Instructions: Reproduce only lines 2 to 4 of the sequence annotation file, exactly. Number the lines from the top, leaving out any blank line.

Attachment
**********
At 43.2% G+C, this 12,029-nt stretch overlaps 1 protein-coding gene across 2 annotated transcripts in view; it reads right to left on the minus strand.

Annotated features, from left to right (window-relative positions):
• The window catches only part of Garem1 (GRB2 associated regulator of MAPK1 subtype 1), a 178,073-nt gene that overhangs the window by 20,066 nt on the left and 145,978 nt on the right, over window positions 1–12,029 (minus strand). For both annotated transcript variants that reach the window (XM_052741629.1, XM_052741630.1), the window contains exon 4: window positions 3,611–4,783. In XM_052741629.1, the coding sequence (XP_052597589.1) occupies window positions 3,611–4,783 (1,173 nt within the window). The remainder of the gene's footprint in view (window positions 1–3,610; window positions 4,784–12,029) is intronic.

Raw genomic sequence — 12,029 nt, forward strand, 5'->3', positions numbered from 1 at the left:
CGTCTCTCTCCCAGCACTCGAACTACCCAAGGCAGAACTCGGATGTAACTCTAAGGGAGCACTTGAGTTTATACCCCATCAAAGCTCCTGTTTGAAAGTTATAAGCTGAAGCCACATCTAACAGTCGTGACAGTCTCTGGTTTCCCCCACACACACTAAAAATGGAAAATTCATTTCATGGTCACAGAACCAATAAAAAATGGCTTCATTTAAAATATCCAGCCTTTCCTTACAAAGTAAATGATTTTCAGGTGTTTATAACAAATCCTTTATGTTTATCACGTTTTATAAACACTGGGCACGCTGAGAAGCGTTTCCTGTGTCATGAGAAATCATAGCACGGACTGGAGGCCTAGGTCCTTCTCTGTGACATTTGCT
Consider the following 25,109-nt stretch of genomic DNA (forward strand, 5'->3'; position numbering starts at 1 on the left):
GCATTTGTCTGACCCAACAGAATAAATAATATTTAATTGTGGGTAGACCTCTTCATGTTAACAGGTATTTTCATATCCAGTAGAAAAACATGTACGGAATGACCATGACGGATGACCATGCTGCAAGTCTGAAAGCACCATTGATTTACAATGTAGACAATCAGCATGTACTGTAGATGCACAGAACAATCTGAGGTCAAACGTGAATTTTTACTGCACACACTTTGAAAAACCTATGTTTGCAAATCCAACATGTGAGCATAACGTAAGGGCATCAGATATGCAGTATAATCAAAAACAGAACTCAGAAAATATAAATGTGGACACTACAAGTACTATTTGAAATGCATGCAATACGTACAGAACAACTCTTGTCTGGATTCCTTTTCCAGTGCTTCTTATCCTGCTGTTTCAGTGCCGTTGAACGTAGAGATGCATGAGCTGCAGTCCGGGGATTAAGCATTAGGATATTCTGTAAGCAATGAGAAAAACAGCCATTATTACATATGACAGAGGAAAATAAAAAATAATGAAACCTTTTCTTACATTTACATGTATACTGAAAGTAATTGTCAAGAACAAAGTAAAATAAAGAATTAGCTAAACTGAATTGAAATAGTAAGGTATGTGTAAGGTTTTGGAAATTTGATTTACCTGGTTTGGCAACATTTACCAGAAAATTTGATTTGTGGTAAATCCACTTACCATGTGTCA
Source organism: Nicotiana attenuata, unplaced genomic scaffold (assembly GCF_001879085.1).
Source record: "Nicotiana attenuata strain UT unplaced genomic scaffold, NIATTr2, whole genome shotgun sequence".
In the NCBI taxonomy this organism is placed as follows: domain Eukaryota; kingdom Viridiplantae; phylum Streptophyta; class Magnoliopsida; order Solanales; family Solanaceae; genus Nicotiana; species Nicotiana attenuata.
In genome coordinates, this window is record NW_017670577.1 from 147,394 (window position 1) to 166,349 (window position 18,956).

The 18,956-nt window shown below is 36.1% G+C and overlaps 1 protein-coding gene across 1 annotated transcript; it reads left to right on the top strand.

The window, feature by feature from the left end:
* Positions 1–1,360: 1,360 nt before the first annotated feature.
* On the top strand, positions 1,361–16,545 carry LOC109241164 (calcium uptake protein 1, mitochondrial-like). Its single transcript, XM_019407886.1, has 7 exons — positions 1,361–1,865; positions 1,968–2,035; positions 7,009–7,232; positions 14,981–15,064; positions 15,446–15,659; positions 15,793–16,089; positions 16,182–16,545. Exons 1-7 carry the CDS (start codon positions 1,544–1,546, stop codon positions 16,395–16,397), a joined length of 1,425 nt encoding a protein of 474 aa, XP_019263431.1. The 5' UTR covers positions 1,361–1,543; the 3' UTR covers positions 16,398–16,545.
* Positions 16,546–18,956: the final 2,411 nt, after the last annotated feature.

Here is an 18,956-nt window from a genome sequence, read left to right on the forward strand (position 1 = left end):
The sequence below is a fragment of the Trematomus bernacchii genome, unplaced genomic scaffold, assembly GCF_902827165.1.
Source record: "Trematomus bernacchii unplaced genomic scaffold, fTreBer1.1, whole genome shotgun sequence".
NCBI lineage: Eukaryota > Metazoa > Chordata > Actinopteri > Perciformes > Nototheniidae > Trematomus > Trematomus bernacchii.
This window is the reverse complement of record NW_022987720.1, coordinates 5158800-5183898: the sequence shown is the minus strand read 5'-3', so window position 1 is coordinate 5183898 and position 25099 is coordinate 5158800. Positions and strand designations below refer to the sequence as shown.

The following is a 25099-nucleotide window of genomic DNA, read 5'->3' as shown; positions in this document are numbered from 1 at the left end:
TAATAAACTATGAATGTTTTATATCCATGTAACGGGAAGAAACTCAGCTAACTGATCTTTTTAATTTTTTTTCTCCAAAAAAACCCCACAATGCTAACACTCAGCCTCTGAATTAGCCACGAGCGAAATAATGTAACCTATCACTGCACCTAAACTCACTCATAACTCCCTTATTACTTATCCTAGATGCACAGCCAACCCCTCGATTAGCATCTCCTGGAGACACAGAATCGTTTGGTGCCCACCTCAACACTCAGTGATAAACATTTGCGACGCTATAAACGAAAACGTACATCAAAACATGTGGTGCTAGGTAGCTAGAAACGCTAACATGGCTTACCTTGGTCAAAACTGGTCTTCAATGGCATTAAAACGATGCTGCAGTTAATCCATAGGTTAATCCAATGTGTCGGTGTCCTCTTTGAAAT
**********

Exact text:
Annotated features, from left to right (window-relative positions):
• The window catches only part of Garem1 (GRB2 associated regulator of MAPK1 subtype 1), a 178,073-nt gene that overhangs the window by 20,066 nt on the left and 145,978 nt on the right, over window positions 1–12,029 (minus strand). For both annotated transcript variants that reach the window (XM_052741629.1, XM_052741630.1), the window contains exon 4: window positions 3,611–4,783. In XM_052741629.1, the coding sequence (XP_052597589.1) occupies window positions 3,611–4,783 (1,173 nt within the window). The remainder of the gene's footprint in view (window positions 1–3,610; window positions 4,784–12,029) is intronic.

Raw genomic sequence — 12,029 nt, forward strand, 5'->3', positions numbered from 1 at the left: